Panel 1: Precarious Migration
The conference began with a panel centered on the theme of precarity in labor migration. The opening presentation by Bridget Anderson, Professor of Migration, Mobilities and Citizenship at the University of Bristol, drew attention to the importance of notions of time and life stage in the construction of the “migrant worker” and hence in the regulation of labor migration. She noted that states are much less resistant to admitting temporary migrants compared to long-term migrants. Similarly, states prefer younger migrants who are likely to be healthy, economically active, and without dependents. Bernard Ryan, Professor of Migration Law at the University of Leicester, then offered a comparative analysis of the economic and policy impact of the integration of low-skilled migrants into the labor markets of regulated employment law systems such as Germany, on the one hand, and on flexible employment law systems such as the United Kingdom, on the other. He argued that in regulated employment systems, the worry that labor migration will undercut existing protections has led to policy responses that constrain the hiring of temporary migrant workers and irregular migrants. In flexible employment systems, by contrast, there will tend to be a greater propensity to hire temporary and irregular migrants, with the policy response limited to combatting the worst abuses.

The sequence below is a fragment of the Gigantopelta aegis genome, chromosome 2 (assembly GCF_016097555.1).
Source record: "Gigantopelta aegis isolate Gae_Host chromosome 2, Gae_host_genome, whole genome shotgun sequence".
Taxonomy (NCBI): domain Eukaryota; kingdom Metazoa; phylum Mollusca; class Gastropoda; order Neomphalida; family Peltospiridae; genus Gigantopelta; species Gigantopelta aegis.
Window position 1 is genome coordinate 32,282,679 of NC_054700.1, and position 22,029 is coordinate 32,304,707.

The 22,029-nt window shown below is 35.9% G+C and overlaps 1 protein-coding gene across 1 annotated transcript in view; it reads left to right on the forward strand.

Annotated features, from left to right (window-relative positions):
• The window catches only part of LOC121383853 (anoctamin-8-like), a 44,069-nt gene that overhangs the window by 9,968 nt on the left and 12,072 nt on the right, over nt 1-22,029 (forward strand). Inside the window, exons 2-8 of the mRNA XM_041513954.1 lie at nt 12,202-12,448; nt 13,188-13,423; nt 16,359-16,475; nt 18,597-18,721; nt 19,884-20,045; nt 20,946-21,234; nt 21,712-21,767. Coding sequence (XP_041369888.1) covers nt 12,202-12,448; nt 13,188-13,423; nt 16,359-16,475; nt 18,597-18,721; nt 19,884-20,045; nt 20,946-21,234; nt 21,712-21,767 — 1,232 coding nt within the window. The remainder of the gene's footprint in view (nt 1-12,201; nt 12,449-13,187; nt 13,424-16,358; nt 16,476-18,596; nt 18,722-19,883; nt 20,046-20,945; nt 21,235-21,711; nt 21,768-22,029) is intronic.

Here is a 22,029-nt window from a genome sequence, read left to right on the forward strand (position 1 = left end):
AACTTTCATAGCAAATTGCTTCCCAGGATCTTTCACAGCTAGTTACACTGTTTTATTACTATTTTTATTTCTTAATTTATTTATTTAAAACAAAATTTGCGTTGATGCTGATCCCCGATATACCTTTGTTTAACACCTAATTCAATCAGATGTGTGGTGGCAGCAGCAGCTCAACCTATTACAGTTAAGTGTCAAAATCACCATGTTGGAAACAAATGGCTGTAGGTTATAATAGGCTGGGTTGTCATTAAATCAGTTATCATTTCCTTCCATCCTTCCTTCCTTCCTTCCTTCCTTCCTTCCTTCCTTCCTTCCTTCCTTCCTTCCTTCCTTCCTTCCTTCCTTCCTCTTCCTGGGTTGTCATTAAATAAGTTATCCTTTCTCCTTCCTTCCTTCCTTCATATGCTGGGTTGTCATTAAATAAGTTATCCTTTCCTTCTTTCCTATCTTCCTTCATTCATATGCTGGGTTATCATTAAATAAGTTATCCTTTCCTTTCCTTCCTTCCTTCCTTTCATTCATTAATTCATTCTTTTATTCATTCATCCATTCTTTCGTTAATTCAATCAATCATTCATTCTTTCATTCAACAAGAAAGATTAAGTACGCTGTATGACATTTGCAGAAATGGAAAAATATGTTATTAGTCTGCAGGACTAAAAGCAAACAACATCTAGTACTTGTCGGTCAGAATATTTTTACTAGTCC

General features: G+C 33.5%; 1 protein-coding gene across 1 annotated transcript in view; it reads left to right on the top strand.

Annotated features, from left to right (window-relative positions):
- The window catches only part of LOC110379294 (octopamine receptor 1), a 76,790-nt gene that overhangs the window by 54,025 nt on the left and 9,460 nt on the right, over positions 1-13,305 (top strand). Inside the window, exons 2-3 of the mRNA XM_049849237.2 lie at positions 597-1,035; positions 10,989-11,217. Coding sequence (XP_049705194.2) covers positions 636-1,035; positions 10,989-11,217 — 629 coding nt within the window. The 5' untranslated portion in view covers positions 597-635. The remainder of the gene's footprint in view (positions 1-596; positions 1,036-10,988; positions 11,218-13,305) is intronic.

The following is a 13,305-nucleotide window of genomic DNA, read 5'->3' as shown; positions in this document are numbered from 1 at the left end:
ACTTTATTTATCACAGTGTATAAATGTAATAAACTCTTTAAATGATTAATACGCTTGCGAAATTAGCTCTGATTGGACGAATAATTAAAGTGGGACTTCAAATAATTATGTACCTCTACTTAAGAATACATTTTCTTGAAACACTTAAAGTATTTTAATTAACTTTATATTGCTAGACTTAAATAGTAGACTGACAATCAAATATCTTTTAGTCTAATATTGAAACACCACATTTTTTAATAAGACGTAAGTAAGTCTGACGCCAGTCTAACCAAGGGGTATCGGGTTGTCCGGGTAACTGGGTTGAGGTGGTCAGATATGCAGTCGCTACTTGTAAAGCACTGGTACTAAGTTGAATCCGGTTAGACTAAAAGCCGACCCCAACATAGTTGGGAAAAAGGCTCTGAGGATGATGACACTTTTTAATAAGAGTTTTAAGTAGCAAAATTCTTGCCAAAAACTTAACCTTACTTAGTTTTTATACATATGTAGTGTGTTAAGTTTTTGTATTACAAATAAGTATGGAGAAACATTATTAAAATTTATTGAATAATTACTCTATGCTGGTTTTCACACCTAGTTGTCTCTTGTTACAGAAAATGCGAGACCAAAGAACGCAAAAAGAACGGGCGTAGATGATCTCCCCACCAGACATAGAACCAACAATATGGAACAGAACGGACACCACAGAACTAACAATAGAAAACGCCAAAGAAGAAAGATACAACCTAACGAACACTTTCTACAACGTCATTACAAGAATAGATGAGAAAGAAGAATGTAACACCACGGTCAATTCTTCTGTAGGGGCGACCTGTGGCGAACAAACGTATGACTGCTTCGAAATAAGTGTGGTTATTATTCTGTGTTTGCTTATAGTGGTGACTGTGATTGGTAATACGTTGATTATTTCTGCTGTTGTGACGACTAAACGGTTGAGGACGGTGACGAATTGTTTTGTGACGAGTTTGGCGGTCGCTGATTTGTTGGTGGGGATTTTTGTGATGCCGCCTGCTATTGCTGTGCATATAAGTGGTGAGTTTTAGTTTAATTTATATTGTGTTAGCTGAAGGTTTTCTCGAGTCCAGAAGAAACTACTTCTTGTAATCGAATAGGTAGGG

In a third presentation, Hiroshi Motomura, Professor of Law at UCLA, developed an analysis of precarious and temporary labor migration via the lens of four different perspectives. The first perspective looks at states’ attempts to respond to unauthorized migration, given the high domestic demand for low-skilled migrant labor but restrictive legal regimes for the admission of labor migrants. The second perspective examines the tension between expanding legal routes for temporary labor immigration and the imperative of creating an underclass of second-class (de facto) citizens. The third perspective asks how immigration policy can promote, or conversely harm, international development. The final perspective then considers the domestic economic impact of labor immigration, given that different segments of the receiving society capture differing shares of the overall economic gains from labor immigration.